Key Features

  • Water-resistant mesh material construction
  • Extremely precise foothold grip and quicklase system
  • Extremely lightweight at a measly 10.5 ounces

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20. Norvan VT

My Review: For those of you who prefer function over lightweight, the Norvan VT packs a massive punch. Despite sacrificing lightweight design, these trail runners are especially useful for steep and technical terrain and offer a huge amount of foot stability and ruggedness that isn’t found in many other trail runners. Something that really stuck out to me was how the lacing system extends all the way down the full length of the shoe. For me, it’s incredibly difficult to find the sweet spot between too wide or too narrow, but with these trail runners, I’m able to buy a size on the large side and then adjust them up tightly over the entirety of my foot. For the most part, I’d recommend these for really tough trails and terrain. The grip is almost too much for normal everyday terrain but they do excel especially well in snow! That’s not surprising, I guess, considering the HQ for Arc’teryx is in North Vancouver!

Like the Salomon, there is a Gore-Tex model that adds a bit of weight but increases the waterproofing capabilities drastically. For me, I’m still sticking with the base model but have at it if you wish, both are very solid trail runner platforms.

Key Features

  • These weigh 21.5 oz, which is a little more than my other recommended trail runners
  • One of the best performing trail runners in the snow, offered in Gore-Tex or none Gore-Tex
  • A full-length all-encompassing lacing system that makes for full shoe adjustments

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Buying Guide

Additional Types of Boots

Hiking boots come in a few different flavors that all kind of fit in their own activity categories. For some people, boots may not even be necessary. Buying boots that are made for activities much more difficult and/or strenuous than you need are going to result in a waste of money and added unnecessary weight. In this guide, I’ll give you a rundown of what to look for, my personal experience with boots across a wide range of situations, and then we’ll try to cover boots in the following categories:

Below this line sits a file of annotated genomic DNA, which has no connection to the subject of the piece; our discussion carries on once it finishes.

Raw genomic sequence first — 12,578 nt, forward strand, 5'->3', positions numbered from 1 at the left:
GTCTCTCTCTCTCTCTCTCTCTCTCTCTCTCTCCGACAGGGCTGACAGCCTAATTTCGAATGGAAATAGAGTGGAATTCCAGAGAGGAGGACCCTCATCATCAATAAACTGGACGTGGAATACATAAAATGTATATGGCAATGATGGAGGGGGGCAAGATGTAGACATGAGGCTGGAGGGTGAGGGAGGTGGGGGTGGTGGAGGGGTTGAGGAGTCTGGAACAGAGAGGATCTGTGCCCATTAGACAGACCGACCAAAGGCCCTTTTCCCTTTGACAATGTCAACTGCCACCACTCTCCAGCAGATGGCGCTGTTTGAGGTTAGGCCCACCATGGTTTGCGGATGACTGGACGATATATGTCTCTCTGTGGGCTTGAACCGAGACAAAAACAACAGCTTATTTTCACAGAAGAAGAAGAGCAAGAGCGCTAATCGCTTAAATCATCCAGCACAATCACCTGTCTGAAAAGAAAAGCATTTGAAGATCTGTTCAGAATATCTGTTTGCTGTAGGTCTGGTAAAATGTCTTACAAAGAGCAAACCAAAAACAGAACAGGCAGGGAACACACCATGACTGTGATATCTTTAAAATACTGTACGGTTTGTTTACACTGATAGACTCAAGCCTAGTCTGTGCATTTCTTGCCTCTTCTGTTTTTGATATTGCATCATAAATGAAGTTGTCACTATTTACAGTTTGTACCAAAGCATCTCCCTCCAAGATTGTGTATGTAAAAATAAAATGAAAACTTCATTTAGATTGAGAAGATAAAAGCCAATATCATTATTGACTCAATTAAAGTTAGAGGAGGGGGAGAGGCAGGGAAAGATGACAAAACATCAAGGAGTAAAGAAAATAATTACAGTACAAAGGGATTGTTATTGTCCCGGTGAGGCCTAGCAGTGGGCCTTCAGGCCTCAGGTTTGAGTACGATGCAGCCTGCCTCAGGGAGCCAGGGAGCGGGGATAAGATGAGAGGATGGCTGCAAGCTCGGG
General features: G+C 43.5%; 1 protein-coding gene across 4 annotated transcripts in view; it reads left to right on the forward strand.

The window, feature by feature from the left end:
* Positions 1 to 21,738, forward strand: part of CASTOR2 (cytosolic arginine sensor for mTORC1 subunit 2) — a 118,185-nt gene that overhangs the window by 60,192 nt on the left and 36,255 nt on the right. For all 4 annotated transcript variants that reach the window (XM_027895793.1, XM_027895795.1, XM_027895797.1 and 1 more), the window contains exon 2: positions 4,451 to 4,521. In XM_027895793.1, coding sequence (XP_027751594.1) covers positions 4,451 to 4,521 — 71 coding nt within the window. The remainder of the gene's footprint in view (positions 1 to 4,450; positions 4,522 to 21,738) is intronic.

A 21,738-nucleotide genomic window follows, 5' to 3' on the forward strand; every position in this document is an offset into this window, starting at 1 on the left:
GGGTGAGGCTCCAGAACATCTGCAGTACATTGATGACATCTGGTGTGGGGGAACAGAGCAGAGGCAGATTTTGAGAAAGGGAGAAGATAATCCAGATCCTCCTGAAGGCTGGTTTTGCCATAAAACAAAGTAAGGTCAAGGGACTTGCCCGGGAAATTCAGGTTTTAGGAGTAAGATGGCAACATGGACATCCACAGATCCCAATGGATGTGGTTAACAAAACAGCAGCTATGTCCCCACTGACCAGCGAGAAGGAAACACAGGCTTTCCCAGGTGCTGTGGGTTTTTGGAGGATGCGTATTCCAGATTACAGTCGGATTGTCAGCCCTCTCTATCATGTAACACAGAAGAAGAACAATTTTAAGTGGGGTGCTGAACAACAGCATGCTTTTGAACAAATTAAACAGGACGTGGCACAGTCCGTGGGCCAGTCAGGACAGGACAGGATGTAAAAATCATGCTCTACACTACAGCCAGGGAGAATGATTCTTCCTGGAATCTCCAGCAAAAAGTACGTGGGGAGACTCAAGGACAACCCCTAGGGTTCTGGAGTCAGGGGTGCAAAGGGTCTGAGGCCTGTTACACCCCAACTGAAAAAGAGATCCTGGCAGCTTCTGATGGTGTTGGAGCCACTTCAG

Sorry extreme alpinists, we won’t discuss crampons much in this article as I believe an entire guide should be devoted to them instead, however, in a nutshell, crampons are the cool spikey things that hang out or attach to the boot for arctic navigation. These provide traction on the ice where rubber grips fail to do so and could potentially save your life. You can buy boots purpose-built for crampons and you can also find boots that have the ability for crampon compatibility. Some boots featured in this article may be crampon compatible but we won’t discuss these much further as most people reading this likely won’t need them.

Since I don’t know much about crampons, you may be better off reading from a guide such as the one found here if you plan to do extreme mountaineering, snow-covered slope trekking, frozen waterfalls, or glacier trekking.

First and Foremost: Fit and Comfort

No matter how expensive they are, what cutting edge technology they embrace, how sick they look, or what features they contain, a bad fit is a bad boot. Now, I do realize that I am helping you find good deals online, which is kind of counterintuitive since you can’t ever tell if a boot fits well or not without first trying it on, but you’ll just have to use your own personal judgment on this one.

Before we get started, it’s important to note what measurements you may want to have on hand when shopping for boots. Most stores that sell outdoor gear and/or footwear will have staff and tools to help you take measurements, even if you don’t buy from them. Important measurements include your foot’s overall length, width, arch length, arch lift, and foot volume. Foot volume may require someone specially trained, which can be found at stores like REI or specialty hiking outlets.